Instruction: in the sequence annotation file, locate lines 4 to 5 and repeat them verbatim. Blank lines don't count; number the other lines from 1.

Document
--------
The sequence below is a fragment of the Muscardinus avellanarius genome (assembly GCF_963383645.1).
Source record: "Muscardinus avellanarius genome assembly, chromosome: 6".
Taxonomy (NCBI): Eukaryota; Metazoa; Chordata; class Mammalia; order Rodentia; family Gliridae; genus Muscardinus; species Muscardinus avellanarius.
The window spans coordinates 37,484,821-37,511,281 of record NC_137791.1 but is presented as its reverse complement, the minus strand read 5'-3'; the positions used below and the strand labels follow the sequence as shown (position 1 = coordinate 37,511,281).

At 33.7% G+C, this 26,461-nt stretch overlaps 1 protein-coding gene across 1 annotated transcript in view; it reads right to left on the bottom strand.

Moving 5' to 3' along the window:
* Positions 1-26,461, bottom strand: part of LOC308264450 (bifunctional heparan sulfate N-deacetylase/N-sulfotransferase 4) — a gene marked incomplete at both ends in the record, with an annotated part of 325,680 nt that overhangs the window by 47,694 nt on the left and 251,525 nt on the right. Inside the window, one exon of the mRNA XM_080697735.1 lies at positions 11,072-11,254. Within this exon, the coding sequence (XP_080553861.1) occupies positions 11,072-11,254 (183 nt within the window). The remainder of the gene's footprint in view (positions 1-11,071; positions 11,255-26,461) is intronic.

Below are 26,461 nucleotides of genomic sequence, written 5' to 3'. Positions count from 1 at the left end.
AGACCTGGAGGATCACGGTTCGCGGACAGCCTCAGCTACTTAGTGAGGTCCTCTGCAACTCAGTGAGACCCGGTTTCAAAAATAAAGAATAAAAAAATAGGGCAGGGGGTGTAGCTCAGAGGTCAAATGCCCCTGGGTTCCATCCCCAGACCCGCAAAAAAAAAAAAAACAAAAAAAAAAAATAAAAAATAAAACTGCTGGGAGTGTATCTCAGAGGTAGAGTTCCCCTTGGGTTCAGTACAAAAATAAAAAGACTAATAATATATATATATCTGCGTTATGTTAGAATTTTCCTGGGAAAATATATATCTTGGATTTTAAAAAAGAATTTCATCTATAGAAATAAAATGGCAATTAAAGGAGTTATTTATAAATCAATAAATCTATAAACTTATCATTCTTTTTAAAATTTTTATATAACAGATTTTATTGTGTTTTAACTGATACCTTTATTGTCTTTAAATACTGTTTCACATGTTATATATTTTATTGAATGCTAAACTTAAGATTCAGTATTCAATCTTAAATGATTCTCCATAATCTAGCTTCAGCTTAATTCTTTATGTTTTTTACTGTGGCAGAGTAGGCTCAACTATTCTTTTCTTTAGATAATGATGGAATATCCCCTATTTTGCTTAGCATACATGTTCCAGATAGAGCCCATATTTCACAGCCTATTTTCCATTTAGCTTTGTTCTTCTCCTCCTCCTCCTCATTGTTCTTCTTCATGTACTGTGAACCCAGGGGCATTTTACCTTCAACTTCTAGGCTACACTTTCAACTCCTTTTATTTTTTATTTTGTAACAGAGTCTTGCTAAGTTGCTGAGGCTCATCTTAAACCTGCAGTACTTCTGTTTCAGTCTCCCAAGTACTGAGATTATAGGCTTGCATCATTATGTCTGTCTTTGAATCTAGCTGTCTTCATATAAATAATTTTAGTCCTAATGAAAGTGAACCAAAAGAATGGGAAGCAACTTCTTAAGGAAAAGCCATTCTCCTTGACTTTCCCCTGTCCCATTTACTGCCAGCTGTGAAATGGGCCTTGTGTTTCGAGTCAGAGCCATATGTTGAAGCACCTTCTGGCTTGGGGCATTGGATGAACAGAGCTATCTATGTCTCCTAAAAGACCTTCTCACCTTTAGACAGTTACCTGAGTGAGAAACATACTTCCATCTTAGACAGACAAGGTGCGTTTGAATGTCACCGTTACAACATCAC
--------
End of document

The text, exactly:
The window spans coordinates 37,484,821-37,511,281 of record NC_137791.1 but is presented as its reverse complement, the minus strand read 5'-3'; the positions used below and the strand labels follow the sequence as shown (position 1 = coordinate 37,511,281).

At 33.7% G+C, this 26,461-nt stretch overlaps 1 protein-coding gene across 1 annotated transcript in view; it reads right to left on the bottom strand.